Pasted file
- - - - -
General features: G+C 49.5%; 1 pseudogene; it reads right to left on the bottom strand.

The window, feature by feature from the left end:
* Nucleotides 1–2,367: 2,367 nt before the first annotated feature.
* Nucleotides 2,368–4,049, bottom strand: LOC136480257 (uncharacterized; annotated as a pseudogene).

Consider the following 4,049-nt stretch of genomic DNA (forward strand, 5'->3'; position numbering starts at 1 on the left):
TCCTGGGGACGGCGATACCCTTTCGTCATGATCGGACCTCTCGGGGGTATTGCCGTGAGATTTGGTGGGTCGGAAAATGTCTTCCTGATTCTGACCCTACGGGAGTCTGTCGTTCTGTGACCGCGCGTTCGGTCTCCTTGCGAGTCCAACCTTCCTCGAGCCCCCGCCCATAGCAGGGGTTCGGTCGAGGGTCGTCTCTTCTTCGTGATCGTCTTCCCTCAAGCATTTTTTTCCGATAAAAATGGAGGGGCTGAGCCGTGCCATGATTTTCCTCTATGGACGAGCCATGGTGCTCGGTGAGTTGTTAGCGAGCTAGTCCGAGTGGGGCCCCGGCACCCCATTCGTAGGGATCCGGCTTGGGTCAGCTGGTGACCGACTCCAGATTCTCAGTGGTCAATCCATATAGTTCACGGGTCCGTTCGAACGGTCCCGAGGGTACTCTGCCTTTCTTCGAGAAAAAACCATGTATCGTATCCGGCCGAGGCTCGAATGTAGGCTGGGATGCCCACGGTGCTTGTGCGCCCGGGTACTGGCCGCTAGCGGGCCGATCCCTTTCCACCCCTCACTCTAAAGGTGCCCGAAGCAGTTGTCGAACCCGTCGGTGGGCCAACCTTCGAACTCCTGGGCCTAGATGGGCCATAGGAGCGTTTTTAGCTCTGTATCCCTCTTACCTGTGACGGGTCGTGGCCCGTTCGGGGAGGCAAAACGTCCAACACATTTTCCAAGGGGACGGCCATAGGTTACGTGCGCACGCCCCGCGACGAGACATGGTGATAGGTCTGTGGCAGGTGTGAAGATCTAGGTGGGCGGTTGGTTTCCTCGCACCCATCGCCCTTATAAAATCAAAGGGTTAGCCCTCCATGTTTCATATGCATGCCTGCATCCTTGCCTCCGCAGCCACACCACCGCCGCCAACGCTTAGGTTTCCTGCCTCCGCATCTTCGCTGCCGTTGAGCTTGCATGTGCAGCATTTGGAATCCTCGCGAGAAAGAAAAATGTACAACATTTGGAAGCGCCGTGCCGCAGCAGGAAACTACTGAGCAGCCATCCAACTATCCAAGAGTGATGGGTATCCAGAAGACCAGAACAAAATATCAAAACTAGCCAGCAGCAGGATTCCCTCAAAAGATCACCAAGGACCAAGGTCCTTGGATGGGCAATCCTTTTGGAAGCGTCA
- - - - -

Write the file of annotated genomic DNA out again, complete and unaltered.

General features: G+C 49.5%; 1 pseudogene; it reads right to left on the bottom strand.

The window, feature by feature from the left end:
* Nucleotides 1–2,367: 2,367 nt before the first annotated feature.
* Nucleotides 2,368–4,049, bottom strand: LOC136480257 (uncharacterized; annotated as a pseudogene).

Consider the following 4,049-nt stretch of genomic DNA (forward strand, 5'->3'; position numbering starts at 1 on the left):
TCCTGGGGACGGCGATACCCTTTCGTCATGATCGGACCTCTCGGGGGTATTGCCGTGAGATTTGGTGGGTCGGAAAATGTCTTCCTGATTCTGACCCTACGGGAGTCTGTCGTTCTGTGACCGCGCGTTCGGTCTCCTTGCGAGTCCAACCTTCCTCGAGCCCCCGCCCATAGCAGGGGTTCGGTCGAGGGTCGTCTCTTCTTCGTGATCGTCTTCCCTCAAGCATTTTTTTCCGATAAAAATGGAGGGGCTGAGCCGTGCCATGATTTTCCTCTATGGACGAGCCATGGTGCTCGGTGAGTTGTTAGCGAGCTAGTCCGAGTGGGGCCCCGGCACCCCATTCGTAGGGATCCGGCTTGGGTCAGCTGGTGACCGACTCCAGATTCTCAGTGGTCAATCCATATAGTTCACGGGTCCGTTCGAACGGTCCCGAGGGTACTCTGCCTTTCTTCGAGAAAAAACCATGTATCGTATCCGGCCGAGGCTCGAATGTAGGCTGGGATGCCCACGGTGCTTGTGCGCCCGGGTACTGGCCGCTAGCGGGCCGATCCCTTTCCACCCCTCACTCTAAAGGTGCCCGAAGCAGTTGTCGAACCCGTCGGTGGGCCAACCTTCGAACTCCTGGGCCTAGATGGGCCATAGGAGCGTTTTTAGCTCTGTATCCCTCTTACCTGTGACGGGTCGTGGCCCGTTCGGGGAGGCAAAACGTCCAACACATTTTCCAAGGGGACGGCCATAGGTTACGTGCGCACGCCCCGCGACGAGACATGGTGATAGGTCTGTGGCAGGTGTGAAGATCTAGGTGGGCGGTTGGTTTCCTCGCACCCATCGCCCTTATAAAATCAAAGGGTTAGCCCTCCATGTTTCATATGCATGCCTGCATCCTTGCCTCCGCAGCCACACCACCGCCGCCAACGCTTAGGTTTCCTGCCTCCGCATCTTCGCTGCCGTTGAGCTTGCATGTGCAGCATTTGGAATCCTCGCGAGAAAGAAAAATGTACAACATTTGGAAGCGCCGTGCCGCAGCAGGAAACTACTGAGCAGCCATCCAACTATCCAAGAGTGATGGGTATCCAGAAGACCAGAACAAAATATCAAAACTAGCCAGCAGCAGGATTCCCTCAAAAGATCACCAAGGACCAAGGTCCTTGGATGGGCAATCCTTTTGGAAGCGTCA